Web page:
Coconut milk called culprit in cholera outbreak 3 fell ill after party at Silver Spring home


Health officials have traced a small outbreak of cholera in Silver Spring to a brand of frozen coconut milk, and ordered stores and restaurants throughout Maryland to get rid of the product.

State Health Secretary Nelson J. Sabatini said yesterday that three people who attended a party on Aug. 16 contracted the disease when they ate a pudding with a coconut milk topping. One of the patients was hospitalized, but all recovered from the potentially fatal disease, he said.

The product is sold under the brand name "Asian Best Frozen Fresh Coconut Milk," which is exported by Jack Hong Co. Ltd. of Bangkok, Thailand. The local distributor, Eastland Food Corp. of Columbia, which shipped the product to stores east of the Mississippi, is telling its customers to pull the coconut milk from the shelves, according to Mr. Sabatini.

Reuters reported yesterday that the food distributor also recalled "Asian Best" frozen coconut candy after samples were found to be contaminated with salmonella bacteria, a germ that can cause severe diarrhea.

Mr. Sabatini said the person who prepared the dessert in Silver Spring reported cooking the topping to the boiling point. Boiling usually kills the cholera bacterium, but he said it is possible that the topping was not cooked long enough.

The health department learned of the cases nine days after the patients got ill, he said. Investigators contacted the patients, asked them what they ate and began testing various foods.

The bacterium was finally isolated in the coconut milk in laboratory tests performed by the U.S. Food and Drug Administration. All six people who attended the party said they ate the dessert.

"About three-fourths of the people who get exposed to cholera can get infected and have no symptoms at all," said Dr. Diane Dwyer, chief health department epidemiologist. "A lot of people might catch it and never know it."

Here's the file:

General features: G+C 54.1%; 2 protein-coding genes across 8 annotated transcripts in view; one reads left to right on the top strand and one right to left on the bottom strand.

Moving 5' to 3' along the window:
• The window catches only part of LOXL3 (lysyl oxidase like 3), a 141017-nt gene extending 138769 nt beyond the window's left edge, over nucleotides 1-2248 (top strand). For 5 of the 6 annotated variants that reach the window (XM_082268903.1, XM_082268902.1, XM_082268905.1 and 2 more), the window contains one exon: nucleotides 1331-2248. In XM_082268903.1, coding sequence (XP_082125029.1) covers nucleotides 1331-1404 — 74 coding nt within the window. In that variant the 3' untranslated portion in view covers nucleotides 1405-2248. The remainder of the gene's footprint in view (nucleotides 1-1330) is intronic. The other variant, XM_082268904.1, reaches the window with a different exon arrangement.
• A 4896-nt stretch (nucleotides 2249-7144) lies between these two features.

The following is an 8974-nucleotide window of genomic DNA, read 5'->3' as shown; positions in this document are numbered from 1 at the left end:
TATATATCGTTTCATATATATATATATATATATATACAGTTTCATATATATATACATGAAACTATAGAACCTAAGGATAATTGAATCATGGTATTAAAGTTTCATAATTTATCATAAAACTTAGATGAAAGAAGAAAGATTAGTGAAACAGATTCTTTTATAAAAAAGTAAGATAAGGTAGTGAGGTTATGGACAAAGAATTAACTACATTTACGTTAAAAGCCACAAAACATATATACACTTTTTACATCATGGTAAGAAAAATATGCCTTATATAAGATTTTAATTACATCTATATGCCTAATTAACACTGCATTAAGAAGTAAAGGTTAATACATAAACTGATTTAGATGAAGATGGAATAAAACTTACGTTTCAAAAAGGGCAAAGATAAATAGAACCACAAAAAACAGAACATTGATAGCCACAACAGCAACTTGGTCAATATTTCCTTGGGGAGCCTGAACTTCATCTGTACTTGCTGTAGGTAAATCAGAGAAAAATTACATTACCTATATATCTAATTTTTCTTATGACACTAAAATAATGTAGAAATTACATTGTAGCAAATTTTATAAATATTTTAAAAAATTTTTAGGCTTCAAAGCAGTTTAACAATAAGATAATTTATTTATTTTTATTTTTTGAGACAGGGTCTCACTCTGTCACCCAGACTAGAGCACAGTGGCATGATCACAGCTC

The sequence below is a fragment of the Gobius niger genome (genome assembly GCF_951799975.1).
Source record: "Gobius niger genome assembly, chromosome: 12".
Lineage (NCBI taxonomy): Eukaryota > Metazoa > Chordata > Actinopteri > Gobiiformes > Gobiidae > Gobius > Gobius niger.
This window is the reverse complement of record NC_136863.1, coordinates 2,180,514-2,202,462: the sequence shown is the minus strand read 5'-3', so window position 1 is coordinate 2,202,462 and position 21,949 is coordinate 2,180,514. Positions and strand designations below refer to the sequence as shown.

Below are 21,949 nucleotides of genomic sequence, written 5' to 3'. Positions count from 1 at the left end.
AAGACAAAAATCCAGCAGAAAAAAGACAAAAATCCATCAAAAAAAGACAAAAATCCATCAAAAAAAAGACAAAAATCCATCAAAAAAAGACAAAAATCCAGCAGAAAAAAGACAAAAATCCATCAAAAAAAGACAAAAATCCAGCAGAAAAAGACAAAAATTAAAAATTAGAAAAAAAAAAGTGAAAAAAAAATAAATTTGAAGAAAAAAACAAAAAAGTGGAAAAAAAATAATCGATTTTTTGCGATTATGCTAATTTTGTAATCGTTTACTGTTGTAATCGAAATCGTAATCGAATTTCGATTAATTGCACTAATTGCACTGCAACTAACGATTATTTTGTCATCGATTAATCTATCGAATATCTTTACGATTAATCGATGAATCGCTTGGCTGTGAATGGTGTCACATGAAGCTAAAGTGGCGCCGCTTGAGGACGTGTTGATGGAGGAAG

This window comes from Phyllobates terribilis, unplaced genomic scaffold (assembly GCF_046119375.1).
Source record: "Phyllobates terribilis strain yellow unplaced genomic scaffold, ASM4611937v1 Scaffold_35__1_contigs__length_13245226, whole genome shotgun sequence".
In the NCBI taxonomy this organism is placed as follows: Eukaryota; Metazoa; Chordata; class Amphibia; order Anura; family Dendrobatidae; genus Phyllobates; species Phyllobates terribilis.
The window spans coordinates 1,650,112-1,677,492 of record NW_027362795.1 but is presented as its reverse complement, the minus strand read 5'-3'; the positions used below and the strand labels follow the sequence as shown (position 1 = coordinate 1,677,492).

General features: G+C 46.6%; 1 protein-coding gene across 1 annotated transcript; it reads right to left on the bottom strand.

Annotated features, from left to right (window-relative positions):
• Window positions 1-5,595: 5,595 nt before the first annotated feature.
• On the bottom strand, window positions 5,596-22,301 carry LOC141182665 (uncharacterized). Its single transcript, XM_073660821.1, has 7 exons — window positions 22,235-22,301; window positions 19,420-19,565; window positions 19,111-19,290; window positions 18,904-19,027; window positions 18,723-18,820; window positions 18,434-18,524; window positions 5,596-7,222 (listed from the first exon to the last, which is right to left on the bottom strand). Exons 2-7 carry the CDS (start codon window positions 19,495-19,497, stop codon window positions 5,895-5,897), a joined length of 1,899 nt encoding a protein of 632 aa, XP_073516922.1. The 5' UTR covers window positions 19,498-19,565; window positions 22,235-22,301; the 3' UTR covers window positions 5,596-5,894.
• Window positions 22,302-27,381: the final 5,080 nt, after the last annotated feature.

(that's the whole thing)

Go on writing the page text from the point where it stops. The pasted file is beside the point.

Cholera is a serious infection of the small intestine that produces profuse watery diarrhea that can lead to rapid dehydration and often death. In developing nations, it is often spread through contaminated water and sewage.

The disease is treated by replacing the lost fluids with a solution of water, salts and sugar, and also by giving antibiotics.

The Silver Spring patients became infected with a bacterial strain ordinarily found in Asia -- not the one responsible for an epidemic that has raged across South America, where 300,000 cases have been diagnosed.

"We've tested other brands of frozen coconut milk and have not found the bacterium," Mr. Sabatini said. "Canned coconut products are also not a risk."

So far, no other cholera cases have been reported to the health department. The three cases were the first in Maryland since someone contracted the disease in 1988 by eating raw oysters from the Gulf of Mexico.

Cholera is extremely uncommon in the United States. As of Sept. 7, 17 cases had been reported this year to the federal Centers for Disease Control.

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